Nothing is changing the corporate climate more than climate change. And what state is putting the topic on the front burner? New York, which is motivated by a progressive governor in combination with a dastardly 2012 superstorm.
At issue here is the New York Reforming Energy Vision (REV), which is extremely complex but which at its core tries to incorporate more renewable energies that are generated on site and deliver electrons via localized microgrids. It’s a direct reaction to Superstorm Sandy that left the region in tatters but it is also one made possible because of the development of new technologies.
“In the case of climate change, denial is not a survival strategy,” said New York Governor Andrew Cuomo at Columbia University in October, as reported by the Earth Institute and the New York Times. “Climate change is a reality, and not to address it is gross negligence by government and irresponsible as citizens.”
Since 2005, New York has been on a mission to cut its carbon releases. According to the Earth Institute, New York City has cut its greenhouse gases by 19 percent since then and has an aim to halve them by 20250. The state, meanwhile, has a goal of increasing its use of renewables to 50 percent by 2030.
The REV initiative became an official effort after Superstorm Sandy. The region lost power for days on end, prompting policymakers there to devise strategies to become less dependent on the centralized grid and to reduce demand during peak demand. The goal now is to coordinate multiple distributed, or onsite power sources, and to link them together.
Consider peak periods during the summer: consumers are now forced to pay for grid upgrades to allow the network to handle the highest possible demand. The more prudent approach, REV’s advocates say, is to reduce peak demand. How? Smart appliances that share information with the utility, they say. Or, Smart thermostats that can accept signals from the power company, allowing them to remotely adjusted. And, rooftop solar panels that could feed excess power into batteries, which release power when demand is highest.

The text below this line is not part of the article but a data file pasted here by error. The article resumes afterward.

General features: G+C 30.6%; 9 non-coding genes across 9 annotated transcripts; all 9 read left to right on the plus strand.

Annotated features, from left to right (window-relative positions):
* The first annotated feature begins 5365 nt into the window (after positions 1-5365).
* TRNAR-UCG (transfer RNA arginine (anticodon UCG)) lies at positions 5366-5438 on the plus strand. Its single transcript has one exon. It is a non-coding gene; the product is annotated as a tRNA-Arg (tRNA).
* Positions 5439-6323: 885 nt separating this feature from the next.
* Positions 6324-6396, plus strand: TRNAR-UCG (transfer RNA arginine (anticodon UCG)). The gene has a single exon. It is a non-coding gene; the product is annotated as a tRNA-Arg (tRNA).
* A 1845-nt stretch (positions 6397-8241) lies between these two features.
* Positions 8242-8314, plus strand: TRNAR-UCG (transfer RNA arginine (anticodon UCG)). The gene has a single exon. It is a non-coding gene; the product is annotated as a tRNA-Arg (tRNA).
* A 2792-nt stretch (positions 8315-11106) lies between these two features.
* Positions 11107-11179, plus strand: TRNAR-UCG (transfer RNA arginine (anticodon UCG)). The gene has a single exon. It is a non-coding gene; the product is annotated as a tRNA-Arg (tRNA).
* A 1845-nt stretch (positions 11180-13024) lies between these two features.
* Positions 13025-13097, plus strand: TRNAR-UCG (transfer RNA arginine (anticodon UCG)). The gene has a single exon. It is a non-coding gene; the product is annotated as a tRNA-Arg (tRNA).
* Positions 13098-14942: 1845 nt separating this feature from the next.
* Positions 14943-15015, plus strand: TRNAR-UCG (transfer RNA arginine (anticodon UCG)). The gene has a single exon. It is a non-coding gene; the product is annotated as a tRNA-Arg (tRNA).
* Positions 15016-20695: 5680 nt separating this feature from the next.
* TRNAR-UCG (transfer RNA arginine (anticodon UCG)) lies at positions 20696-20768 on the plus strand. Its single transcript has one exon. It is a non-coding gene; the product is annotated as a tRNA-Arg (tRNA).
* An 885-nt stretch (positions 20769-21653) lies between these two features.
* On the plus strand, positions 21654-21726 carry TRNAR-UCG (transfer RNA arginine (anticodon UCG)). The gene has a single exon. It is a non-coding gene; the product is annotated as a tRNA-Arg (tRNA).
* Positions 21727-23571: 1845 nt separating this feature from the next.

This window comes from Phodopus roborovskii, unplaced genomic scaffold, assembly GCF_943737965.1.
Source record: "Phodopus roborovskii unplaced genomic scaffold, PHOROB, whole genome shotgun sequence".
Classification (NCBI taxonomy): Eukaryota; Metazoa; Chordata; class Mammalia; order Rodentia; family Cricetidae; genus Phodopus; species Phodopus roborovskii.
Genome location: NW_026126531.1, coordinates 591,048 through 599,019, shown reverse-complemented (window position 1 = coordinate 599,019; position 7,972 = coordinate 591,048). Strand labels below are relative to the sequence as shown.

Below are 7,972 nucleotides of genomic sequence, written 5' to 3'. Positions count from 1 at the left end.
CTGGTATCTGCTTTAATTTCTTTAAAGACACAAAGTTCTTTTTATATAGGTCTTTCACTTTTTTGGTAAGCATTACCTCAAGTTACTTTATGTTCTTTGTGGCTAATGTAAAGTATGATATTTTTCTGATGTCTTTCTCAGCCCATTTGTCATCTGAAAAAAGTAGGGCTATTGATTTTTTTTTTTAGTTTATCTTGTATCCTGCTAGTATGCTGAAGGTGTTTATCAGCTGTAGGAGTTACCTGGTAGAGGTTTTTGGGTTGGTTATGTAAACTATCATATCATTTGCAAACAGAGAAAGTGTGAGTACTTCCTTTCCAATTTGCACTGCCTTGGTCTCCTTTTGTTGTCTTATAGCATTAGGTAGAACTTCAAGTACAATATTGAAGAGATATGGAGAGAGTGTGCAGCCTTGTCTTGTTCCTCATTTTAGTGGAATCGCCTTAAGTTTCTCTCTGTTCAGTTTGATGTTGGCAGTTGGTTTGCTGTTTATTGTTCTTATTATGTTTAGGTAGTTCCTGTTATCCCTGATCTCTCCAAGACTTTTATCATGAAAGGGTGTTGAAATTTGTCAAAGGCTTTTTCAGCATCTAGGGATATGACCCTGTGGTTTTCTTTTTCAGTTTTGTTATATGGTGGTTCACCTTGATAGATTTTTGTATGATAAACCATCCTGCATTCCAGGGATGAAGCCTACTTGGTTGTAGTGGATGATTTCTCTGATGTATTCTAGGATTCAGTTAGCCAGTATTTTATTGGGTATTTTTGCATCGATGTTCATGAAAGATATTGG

That would then avoid the buildout of new power plants and transmission lines, the rationale continues. The next step is ensure that utilities, which get paid by how much electricity they sell, are financially motivated to get on board.
“New York is moving to a more market-based, decentralized approach with how it shapes energy policy,” says Richard Kauffman, chair of Energy and Finance for the state of New York.
“This new approach will help protect the environment, lower energy costs and create opportunities for economic growth,” he continues in a release. “By developing innovative market solutions, Governor Cuomo is changing the energy industry into a clean, cost-effective and dynamic system that is more resilient to the impacts of climate change.”
To be sure, Governor Cuomo has taken heat because of the positions he is taking on the nuclear power plant located within a stone’s throw of Manhattan: Indian Point, which he wants to shut down for what he calls security reasons. He holds a similar view on other nuclear power plants around the state, which produce no carbon emissions.
Likewise, he has been criticized for not permitting shale gas fracking or rejecting proposed natural gas pipelines that run through the state, especially when his state has a big appetite for natural gas. The risk of closing nuclear plants or making it difficult to burn natural gas is endangering reliability — the thing he hopes to improve.
For corporate users, energy costs are among its biggest expenses. But power outages could potentially be an even greater expense. The verdict is still out New York’s energy policies. As for the REV initiative, the governor thinks the state can clean the environment and reduce energy usage, which if successful, could make New York a forerunner for the rest of the nation.